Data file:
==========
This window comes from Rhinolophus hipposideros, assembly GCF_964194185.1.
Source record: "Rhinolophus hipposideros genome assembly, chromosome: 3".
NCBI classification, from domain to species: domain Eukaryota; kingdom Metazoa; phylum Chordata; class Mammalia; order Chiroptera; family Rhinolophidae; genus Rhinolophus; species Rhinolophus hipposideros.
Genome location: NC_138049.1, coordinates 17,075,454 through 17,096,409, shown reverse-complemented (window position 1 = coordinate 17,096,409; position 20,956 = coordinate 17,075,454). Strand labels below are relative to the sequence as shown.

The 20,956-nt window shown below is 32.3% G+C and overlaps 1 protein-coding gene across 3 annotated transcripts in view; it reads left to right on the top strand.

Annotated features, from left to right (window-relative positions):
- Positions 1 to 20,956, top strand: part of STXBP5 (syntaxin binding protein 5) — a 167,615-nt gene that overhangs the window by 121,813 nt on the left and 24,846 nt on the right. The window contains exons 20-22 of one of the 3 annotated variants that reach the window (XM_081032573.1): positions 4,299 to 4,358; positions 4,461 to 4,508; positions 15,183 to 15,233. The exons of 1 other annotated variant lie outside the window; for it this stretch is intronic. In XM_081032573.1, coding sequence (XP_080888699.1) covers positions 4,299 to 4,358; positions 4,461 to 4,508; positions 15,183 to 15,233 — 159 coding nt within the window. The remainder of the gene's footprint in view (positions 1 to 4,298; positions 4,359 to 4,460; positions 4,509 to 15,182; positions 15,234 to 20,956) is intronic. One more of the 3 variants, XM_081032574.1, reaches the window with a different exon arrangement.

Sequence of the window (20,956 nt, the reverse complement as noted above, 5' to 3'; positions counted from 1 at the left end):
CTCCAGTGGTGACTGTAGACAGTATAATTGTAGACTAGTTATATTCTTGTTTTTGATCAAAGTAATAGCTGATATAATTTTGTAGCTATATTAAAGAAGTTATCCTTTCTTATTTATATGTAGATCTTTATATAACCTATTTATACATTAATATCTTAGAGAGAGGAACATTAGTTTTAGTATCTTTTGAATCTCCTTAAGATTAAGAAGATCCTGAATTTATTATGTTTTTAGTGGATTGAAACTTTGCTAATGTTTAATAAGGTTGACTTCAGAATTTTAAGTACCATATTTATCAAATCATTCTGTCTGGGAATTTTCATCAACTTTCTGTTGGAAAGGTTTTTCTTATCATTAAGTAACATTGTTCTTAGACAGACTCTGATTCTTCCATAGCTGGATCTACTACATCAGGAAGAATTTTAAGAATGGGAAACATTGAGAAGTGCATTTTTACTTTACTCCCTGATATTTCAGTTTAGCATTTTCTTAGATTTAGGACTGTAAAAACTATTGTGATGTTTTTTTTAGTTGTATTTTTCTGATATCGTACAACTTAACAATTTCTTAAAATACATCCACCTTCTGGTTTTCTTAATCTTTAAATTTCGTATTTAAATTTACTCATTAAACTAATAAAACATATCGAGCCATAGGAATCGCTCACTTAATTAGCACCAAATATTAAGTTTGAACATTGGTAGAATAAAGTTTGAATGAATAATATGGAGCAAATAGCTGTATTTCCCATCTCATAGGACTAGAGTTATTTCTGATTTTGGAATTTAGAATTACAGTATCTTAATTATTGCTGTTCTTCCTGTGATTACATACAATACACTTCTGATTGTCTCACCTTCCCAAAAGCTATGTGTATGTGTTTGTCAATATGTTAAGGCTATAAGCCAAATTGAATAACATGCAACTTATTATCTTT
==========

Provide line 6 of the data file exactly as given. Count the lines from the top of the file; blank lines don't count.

Annotated features, from left to right (window-relative positions):